A charity that aims to end violence against women has cut ties with supporter Russell Brand after he was accused of rape, sexual assaults and emotional abuse during a seven-year period at the height of his fame.
Four women have alleged sexual assaults occurred between 2006 and 2013, when Brand was working for BBC Radio 2 and Channel 4 as well as starring in Hollywood films.
The 48-year-old actor and comedian is also facing claims of controlling, abusive and predatory behaviour, following a joint investigation by The Sunday Times, The Times and Channel 4 Dispatches.
Brand vehemently denies the allegations and, in a video posted online, stated all of his relationships have been “consensual”, before accusing the media of a “co-ordinated attack”.
Following the allegations, which were aired during a Channel 4 Dispatches special titled Russell Brand: In Plain Sight, the Trevi Women & Children’s Charity in the UK announced it had ended its association with Brand and his charity, the Stay Free Foundation.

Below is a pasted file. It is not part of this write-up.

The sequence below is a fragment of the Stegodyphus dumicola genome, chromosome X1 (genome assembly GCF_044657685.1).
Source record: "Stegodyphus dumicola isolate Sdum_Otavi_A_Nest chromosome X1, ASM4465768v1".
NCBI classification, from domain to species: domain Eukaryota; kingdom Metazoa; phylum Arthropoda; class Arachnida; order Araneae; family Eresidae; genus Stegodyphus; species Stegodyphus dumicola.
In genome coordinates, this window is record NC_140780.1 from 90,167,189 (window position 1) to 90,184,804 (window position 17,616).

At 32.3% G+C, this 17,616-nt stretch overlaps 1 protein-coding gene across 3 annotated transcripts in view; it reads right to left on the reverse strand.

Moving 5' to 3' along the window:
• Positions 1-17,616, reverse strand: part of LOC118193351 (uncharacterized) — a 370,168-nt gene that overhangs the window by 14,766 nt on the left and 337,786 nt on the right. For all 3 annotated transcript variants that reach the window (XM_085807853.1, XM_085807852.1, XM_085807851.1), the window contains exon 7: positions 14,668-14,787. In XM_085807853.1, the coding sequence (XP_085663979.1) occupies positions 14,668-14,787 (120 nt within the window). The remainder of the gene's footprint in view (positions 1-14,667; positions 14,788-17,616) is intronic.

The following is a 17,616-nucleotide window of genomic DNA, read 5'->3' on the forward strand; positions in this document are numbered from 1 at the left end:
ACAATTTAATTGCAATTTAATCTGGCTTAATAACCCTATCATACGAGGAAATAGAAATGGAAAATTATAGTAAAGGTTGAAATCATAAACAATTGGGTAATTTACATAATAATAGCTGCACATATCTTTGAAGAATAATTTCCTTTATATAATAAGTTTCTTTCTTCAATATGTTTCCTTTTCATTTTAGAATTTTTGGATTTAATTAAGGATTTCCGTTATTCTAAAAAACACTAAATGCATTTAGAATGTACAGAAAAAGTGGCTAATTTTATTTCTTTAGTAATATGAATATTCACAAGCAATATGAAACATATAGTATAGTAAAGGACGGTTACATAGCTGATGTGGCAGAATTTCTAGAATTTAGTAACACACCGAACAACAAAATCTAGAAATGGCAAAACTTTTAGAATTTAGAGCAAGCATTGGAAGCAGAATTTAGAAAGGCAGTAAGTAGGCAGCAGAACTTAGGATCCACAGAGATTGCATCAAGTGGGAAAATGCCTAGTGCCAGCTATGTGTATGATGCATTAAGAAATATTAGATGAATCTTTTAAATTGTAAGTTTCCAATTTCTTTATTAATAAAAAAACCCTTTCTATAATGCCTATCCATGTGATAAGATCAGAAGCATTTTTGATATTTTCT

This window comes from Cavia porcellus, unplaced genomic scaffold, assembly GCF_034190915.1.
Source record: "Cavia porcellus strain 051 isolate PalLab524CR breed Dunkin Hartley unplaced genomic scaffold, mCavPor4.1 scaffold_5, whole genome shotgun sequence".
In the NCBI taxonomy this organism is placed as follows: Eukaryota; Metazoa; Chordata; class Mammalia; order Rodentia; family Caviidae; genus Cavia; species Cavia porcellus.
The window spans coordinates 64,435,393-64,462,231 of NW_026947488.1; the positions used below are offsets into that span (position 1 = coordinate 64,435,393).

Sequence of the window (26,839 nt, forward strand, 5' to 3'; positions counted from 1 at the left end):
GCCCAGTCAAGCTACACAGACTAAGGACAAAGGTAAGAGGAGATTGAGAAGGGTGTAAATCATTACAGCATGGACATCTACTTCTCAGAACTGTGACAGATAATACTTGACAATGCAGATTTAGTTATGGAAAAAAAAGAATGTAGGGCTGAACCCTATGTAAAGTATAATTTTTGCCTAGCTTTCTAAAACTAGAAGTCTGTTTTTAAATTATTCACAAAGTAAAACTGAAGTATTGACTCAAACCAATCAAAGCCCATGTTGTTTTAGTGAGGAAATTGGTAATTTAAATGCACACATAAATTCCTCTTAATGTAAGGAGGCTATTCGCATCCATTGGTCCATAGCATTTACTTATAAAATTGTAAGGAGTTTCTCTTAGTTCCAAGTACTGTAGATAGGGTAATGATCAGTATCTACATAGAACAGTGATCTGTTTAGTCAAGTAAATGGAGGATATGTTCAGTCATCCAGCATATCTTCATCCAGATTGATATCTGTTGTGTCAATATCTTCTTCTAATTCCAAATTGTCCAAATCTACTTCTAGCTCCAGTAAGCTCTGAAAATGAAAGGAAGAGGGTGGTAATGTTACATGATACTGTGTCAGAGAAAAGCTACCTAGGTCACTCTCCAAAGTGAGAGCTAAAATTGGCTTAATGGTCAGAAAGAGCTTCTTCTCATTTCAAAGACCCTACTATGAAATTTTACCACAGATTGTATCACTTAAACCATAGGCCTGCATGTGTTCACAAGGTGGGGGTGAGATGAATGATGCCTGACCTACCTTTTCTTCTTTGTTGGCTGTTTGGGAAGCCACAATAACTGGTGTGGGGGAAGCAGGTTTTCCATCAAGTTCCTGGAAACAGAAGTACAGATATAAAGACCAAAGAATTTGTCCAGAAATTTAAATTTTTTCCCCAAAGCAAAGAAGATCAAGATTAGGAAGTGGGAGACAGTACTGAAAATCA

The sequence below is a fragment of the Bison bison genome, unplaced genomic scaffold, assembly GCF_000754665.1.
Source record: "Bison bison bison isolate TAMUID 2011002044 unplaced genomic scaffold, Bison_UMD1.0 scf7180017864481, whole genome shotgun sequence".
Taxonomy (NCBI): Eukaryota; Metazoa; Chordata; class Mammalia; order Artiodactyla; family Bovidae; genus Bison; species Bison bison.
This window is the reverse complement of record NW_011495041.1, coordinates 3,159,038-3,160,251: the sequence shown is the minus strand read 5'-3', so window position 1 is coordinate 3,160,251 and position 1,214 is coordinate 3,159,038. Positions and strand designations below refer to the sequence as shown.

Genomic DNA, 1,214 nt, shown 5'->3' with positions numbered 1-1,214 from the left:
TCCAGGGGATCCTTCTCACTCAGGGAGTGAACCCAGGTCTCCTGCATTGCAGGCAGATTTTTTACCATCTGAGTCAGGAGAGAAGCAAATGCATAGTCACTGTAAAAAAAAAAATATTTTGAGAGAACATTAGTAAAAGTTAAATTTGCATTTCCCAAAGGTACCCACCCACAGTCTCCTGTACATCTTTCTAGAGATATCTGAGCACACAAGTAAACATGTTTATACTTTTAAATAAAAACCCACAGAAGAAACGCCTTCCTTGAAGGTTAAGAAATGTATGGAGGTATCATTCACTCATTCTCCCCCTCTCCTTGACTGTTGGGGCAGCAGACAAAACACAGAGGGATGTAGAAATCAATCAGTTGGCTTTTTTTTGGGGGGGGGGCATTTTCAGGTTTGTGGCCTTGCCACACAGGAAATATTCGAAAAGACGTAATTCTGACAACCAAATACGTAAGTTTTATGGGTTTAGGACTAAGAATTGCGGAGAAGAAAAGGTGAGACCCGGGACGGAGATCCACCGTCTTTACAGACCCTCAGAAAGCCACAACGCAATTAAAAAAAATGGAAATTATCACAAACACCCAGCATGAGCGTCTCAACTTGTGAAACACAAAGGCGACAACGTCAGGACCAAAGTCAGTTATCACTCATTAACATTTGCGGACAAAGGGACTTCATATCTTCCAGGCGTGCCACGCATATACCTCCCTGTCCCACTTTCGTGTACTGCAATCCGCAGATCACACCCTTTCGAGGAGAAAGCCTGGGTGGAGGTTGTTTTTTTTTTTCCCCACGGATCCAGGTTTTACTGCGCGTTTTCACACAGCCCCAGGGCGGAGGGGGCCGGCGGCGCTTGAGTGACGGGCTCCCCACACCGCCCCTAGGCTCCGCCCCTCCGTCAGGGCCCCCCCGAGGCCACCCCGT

A statement on Instagram said: “Russell became aware of our charity in 2022 after hearing about some of the incredible mothers we have helped to become drug-free over the years.
“He wanted to support our cause and raise money through his Stay Free Foundation.”
The charity said it had been “deeply saddened and upset” following the allegations against Brand, adding: “We have ended our association with Russell Brand and the Stay Free Foundation.”
On Brand’s website, the Stay Free Foundation is described as a charitable organisation that focuses on “supporting people through recovery from addiction, their mental health issues and the non-profit organisations that help them”.
It states it makes “regular donations” to treatment centres such as Friendly House in Los Angeles and BAC O’Connor in the UK, while also supporting the Trevi charity and the Treasures Foundation, “who are the only residential rehabilitation centre in the UK exclusively for mothers and their children”.